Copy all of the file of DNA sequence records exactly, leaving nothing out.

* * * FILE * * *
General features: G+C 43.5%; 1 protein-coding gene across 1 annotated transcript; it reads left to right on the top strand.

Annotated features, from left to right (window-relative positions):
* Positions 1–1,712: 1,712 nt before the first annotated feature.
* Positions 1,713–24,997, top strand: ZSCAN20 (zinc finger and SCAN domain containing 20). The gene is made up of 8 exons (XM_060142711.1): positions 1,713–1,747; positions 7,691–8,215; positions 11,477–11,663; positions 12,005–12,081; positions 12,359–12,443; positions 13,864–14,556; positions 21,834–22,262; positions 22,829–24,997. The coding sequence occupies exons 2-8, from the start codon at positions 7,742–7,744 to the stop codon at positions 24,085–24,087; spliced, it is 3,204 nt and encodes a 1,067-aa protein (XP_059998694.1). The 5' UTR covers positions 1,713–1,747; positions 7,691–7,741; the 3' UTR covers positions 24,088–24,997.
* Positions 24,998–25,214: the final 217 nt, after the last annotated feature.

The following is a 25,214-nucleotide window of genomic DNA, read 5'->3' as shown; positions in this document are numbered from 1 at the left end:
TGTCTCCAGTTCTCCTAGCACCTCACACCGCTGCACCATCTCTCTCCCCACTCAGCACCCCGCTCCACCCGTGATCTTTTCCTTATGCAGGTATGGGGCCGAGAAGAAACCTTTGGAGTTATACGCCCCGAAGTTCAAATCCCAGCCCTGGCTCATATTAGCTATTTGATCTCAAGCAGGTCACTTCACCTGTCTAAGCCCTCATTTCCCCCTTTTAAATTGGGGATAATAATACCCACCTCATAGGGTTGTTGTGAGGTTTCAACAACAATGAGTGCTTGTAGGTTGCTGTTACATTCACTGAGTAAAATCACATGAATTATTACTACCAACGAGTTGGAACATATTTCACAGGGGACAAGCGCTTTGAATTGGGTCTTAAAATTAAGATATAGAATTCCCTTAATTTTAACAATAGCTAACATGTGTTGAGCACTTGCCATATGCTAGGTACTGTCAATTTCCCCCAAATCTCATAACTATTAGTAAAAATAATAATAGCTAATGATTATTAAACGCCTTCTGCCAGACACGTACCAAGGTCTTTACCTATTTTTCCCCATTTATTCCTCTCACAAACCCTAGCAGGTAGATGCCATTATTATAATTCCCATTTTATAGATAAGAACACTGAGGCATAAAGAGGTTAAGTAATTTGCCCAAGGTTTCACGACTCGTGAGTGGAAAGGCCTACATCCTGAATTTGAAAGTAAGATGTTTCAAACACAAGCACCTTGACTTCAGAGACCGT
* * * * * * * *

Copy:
General features: G+C 43.5%; 1 protein-coding gene across 1 annotated transcript; it reads left to right on the top strand.

Annotated features, from left to right (window-relative positions):
* Positions 1–1,712: 1,712 nt before the first annotated feature.
* Positions 1,713–24,997, top strand: ZSCAN20 (zinc finger and SCAN domain containing 20). The gene is made up of 8 exons (XM_060142711.1): positions 1,713–1,747; positions 7,691–8,215; positions 11,477–11,663; positions 12,005–12,081; positions 12,359–12,443; positions 13,864–14,556; positions 21,834–22,262; positions 22,829–24,997. The coding sequence occupies exons 2-8, from the start codon at positions 7,742–7,744 to the stop codon at positions 24,085–24,087; spliced, it is 3,204 nt and encodes a 1,067-aa protein (XP_059998694.1). The 5' UTR covers positions 1,713–1,747; positions 7,691–7,741; the 3' UTR covers positions 24,088–24,997.
* Positions 24,998–25,214: the final 217 nt, after the last annotated feature.

The following is a 25,214-nucleotide window of genomic DNA, read 5'->3' as shown; positions in this document are numbered from 1 at the left end:
TGTCTCCAGTTCTCCTAGCACCTCACACCGCTGCACCATCTCTCTCCCCACTCAGCACCCCGCTCCACCCGTGATCTTTTCCTTATGCAGGTATGGGGCCGAGAAGAAACCTTTGGAGTTATACGCCCCGAAGTTCAAATCCCAGCCCTGGCTCATATTAGCTATTTGATCTCAAGCAGGTCACTTCACCTGTCTAAGCCCTCATTTCCCCCTTTTAAATTGGGGATAATAATACCCACCTCATAGGGTTGTTGTGAGGTTTCAACAACAATGAGTGCTTGTAGGTTGCTGTTACATTCACTGAGTAAAATCACATGAATTATTACTACCAACGAGTTGGAACATATTTCACAGGGGACAAGCGCTTTGAATTGGGTCTTAAAATTAAGATATAGAATTCCCTTAATTTTAACAATAGCTAACATGTGTTGAGCACTTGCCATATGCTAGGTACTGTCAATTTCCCCCAAATCTCATAACTATTAGTAAAAATAATAATAGCTAATGATTATTAAACGCCTTCTGCCAGACACGTACCAAGGTCTTTACCTATTTTTCCCCATTTATTCCTCTCACAAACCCTAGCAGGTAGATGCCATTATTATAATTCCCATTTTATAGATAAGAACACTGAGGCATAAAGAGGTTAAGTAATTTGCCCAAGGTTTCACGACTCGTGAGTGGAAAGGCCTACATCCTGAATTTGAAAGTAAGATGTTTCAAACACAAGCACCTTGACTTCAGAGACCGT